In the eye of the beholder (part 2)

In an earlier blog article (In the eye of the beholder), I wrote about how the viewer of a photograph is often unaware of nuances within a picture which are privy only to the photographer and those with him at the time the picture was made. This photo is such a picture:

A French cowboy dozing in the saddle with a herd of white Camargue horses

I must have been just 12 years old when I first saw the Albert Lamorisse’s hauntingly beautiful film Crin Blanc (White Mane). Set in the salt marshes of the Camargue on the Bouche du Rhône, it is about a young boy who captures and tames a wild white stallion. Fifteen years later, on my way back from a pilgrimage to Barcelona to photograph the architecture of Antonio Gaudi, I convinced my travelling companions, Tony Hewett and Bruce Best, to make a detour through this intriguing region of southern Provence. I have to admit, they did not do this willingly. It took hours of argument, but eventually my incessant nagging, over a long lunch in Arles with much wine, wore them down.

Stopping only briefly to offer a lift to an Australian hitch-hiker we met by the fountain in Arles’ Place de Republique, we set off into the wild and beautiful wetlands of the Rhône delta. My winning card in the argument to divert our homeward journey through the Camargue, had been the promise that there would be picturesque French cowboys and wild white horses to photograph. I have to admit I was gambling that things had not changed much in the decade and a half since Crin Blanc captured my adolescent imagination.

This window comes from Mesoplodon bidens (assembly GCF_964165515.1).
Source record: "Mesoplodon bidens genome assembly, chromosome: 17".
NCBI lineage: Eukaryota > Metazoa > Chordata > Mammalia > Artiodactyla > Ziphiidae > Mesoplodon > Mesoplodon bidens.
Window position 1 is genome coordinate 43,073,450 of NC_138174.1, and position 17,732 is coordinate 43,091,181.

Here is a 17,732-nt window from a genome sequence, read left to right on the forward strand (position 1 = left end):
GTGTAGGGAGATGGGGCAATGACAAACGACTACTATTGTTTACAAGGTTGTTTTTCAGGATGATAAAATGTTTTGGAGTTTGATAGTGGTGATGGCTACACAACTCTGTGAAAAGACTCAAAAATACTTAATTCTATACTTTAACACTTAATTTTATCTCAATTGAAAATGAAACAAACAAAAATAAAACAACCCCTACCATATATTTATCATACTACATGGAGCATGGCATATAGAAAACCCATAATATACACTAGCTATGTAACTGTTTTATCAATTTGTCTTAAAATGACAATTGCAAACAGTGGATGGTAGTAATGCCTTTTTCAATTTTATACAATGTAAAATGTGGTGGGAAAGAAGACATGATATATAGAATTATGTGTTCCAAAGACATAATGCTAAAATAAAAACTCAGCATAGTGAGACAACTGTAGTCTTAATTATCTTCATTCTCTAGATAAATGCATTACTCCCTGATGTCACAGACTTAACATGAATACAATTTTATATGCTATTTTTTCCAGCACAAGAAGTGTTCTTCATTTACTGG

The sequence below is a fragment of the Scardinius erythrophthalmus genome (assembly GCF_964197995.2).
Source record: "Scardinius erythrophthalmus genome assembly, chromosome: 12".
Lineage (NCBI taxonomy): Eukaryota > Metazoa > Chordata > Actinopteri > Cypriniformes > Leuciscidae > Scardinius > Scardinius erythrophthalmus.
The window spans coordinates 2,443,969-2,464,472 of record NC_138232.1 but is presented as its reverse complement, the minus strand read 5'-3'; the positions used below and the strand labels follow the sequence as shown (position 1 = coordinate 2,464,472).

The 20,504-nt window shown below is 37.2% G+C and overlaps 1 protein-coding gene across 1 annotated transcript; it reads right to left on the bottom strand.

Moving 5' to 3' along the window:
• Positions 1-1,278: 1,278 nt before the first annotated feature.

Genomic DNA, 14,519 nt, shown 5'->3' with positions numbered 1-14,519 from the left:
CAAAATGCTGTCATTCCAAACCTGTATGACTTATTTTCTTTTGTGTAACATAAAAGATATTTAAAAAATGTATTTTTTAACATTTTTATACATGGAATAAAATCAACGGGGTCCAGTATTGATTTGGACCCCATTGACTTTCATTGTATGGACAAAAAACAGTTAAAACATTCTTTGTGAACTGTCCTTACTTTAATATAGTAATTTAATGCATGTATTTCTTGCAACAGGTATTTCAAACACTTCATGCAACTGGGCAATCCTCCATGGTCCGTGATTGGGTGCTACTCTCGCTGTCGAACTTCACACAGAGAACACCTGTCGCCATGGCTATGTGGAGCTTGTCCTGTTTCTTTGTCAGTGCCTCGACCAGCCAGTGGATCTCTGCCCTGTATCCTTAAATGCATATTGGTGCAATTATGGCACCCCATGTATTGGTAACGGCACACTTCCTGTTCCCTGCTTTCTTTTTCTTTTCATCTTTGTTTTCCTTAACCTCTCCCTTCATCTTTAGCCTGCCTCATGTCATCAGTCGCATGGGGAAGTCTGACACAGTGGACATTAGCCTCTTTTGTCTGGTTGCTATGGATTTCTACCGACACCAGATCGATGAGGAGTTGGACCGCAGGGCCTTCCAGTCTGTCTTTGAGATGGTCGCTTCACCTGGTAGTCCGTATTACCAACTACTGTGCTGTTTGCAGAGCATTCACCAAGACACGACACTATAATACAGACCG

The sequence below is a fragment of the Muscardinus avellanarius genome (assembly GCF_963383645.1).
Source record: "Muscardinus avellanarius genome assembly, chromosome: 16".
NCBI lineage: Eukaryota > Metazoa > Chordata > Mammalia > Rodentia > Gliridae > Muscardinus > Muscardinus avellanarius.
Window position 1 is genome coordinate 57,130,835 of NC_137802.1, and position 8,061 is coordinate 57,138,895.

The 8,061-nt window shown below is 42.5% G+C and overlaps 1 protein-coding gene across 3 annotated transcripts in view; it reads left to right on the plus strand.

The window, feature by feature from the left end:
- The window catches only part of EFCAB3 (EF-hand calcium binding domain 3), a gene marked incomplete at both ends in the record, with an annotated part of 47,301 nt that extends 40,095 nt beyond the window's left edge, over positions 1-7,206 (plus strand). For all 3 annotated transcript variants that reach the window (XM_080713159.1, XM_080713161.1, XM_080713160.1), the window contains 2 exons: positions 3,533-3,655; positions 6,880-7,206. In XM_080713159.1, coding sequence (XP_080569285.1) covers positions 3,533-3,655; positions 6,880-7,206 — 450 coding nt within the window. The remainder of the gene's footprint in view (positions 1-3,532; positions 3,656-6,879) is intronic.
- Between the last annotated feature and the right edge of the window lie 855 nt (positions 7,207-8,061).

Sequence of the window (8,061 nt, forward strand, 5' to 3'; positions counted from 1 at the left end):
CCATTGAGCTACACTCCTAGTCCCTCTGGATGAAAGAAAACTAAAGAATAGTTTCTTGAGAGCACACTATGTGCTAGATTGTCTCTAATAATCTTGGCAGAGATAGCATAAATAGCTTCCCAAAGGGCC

I was in the front passenger seat navigating and had chosen a tiny back road through the marshes that I thought might provide some good picture opportunities. The road was rough, even by Australian standards. Although Bruce complained constantly about what this was doing to his suspension of his little Austin A40 estate wagon, he let Tony do the driving. It is probable that this may have been because Tony was the most sober of the three of us, but he too was no less strident in his complaints at the state of the road. Between the bickering, the hitch-hiker tried to earn his ride by making conversation. Despite his best efforts to be sociable he generally failed in his efforts to penetrate the acrimony being shovelled in my direction as the initiator of this expedition.

An avid photographer, Tony drove with his Nikon F in his lap. In the middle of his stream of complaint, some white horses came out from behind a sand dune. Following them was the full-on, genuine article: a gardien, a French cowboy asleep in the saddle. Très pittoresque!

“Fuck!” said Tony, grabbing his Nikon. To this day, I still don’t understand what went through his mind at the time. I know he was pretty excited by the picture possibilities. So excited that he didn’t bother to stop the car!